• Scrubs Magazine

      This is an extremely well-rounded magazine, focusing on the serious and fun aspects of the field. Students and professionals can find education resources ...

Nursing Grants & Scholarships

Nursing Internships

  • California State Chico's Dietetic Internship

    Deadline: N/A

    Chico's dietetic internship for students enrolled in a master’s level program. The full-time dietetic program takes approximately 32 weeks.

  • Children's National Health System Residency Program


    This paid residency internship is hosted in Washington D.C. and offered bi-annually for new pediatric RNs.

  • Clinical Assistance Program


    This 3-month oncology experience in New York is tailored for bachelor's of nursing students who want to immerse themselves in clinical practice.

  • Emergency Department Internship


    Interns who register with PeaceHealth get involved with a unique 26-week emergency nursing program, which includes a blend of classroom-based and clinical training.

  • Mayo Clinic Summer III Nursing


    This 10 week experiential learning program gives junior-level students the opportunity to work at the Mayo Clinic in Rochester, Minn.

  • NYU Summer Research


    Nursing and dental students get an opportunity to test drive research-focused careers in this 8-week program, which covers topics like lab safety, animal testing, and research ethics.

  • PeaceHealth Critical Care Internship


    This is a 13-week Portland-based internship hosted three times a year that emphasizes a critical care role through hospital and class work.

  • Science Internship Program for Nursing


    This unique 9-week paid internship is designed to give high school graduates an up-close look at the field of nursing before college.

  • Substance Abuse Research, Education, and Training (SARET)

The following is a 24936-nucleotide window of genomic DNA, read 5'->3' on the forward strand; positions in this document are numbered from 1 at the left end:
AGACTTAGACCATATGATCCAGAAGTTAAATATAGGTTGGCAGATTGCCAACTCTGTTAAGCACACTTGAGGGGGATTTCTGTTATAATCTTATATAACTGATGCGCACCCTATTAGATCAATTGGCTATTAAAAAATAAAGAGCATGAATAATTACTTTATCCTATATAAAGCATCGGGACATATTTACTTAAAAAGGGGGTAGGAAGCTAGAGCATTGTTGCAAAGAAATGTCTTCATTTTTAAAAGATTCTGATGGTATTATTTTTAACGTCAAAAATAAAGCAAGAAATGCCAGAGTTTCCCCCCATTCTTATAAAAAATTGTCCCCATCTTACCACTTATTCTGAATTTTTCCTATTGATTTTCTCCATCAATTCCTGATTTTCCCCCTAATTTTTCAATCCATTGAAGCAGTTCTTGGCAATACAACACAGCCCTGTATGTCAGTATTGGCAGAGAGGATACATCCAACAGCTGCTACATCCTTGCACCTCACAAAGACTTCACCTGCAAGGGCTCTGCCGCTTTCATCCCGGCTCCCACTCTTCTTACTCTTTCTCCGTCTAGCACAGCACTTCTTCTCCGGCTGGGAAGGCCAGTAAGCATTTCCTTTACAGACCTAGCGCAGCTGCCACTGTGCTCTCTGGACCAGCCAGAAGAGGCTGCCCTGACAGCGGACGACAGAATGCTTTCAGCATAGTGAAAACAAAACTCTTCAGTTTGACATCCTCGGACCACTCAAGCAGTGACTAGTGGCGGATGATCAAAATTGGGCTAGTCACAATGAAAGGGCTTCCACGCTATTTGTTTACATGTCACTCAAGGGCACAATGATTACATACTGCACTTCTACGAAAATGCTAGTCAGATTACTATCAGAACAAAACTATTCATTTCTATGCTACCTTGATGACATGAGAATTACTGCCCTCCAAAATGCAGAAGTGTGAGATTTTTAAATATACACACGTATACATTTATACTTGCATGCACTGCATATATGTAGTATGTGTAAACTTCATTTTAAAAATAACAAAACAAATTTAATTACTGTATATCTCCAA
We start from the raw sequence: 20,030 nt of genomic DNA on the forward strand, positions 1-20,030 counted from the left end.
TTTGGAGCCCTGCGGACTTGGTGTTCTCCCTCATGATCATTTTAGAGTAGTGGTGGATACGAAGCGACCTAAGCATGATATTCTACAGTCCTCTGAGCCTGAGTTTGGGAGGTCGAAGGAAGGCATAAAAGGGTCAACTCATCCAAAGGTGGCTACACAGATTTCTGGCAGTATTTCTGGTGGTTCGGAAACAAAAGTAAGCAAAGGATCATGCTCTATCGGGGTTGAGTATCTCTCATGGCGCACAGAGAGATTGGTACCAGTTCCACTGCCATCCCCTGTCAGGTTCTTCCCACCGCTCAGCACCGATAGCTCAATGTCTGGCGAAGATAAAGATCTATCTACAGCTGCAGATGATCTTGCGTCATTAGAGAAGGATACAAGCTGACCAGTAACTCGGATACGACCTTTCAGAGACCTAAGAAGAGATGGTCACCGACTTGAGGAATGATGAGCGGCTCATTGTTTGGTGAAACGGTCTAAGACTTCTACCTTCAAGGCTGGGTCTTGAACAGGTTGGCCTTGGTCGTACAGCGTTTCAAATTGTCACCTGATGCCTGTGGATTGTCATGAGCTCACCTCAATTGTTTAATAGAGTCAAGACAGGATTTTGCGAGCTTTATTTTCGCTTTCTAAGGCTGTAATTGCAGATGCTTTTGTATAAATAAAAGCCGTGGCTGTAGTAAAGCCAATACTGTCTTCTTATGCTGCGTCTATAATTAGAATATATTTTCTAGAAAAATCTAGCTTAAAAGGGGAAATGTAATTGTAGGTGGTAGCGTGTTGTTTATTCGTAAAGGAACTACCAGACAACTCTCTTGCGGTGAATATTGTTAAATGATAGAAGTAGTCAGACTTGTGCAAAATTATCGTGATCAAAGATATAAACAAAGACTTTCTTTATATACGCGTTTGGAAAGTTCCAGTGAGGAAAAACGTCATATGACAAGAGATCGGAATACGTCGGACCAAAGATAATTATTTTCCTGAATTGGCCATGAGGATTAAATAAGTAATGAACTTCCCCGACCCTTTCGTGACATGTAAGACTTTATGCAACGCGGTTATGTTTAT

This advanced 8-week program is designed for graduate-level nursing students who want to gain further practice with medical research on drug, alcohol, and tobacco use.

  • UPMC Summer Student Nurse Internship


    The University of Pittsburgh is giving nursing students a chance to have a supervised clinical experience at a UPMC hospital of their choice during this 10-week paid program.

  • Urban Health Care Program


    This 3-week paid internship program based in Manhattan can help nursing students prepare to work with patients in a high-density urban environment.

Nursing Student & Professional Organizations

  • Student Organizations

    • Chi Eta Phi Sorority

      This 8,000-member organization caters to undergraduate and graduate nursing students across 26 different U.S. states with exclusive publications and ...

    • National Student Nurses Association

      There are over 60,000 members in this student and research mentor network, which offers exclusive access to nursing publications, job boards, and educational ...

    • Sigma Theta Tau

      This international honors society was founded in 1922, providing nursing students with scholarships, grants, networking events, specialized nursing courses ...

  • Professional Organizations

    • American Association of Critical Care Nurses

      The AACCN provides members with access to clinical practice standards, nursing certification classes, and continued professional education regarding critical care.

    • American College of Nurse Midwives

      ACNM is an accreditation agency and leading news resource for certified midwife programs and professionals.

    • American Nurses Association

      This agency issues continuing education credentials for nurses who wish to build their skills in specializations such as cardiac-vascular, medical-surgical, and pediatric nursing.

    • American Psychiatric Nurses Association

      This professional group was designed to provide career and educational resources to nurses working within the specialization of psychiatric mental health.

    • Emergency Nurses Association

      This international organization is dedicated to continued professional training, employee recognition, and breaking news in the field of emergency health care.

    • National League for Nursing

      This group is dedicated to the field of nurse education, providing RN faculty members with up-to-date academic news, teaching credentials, and research grants.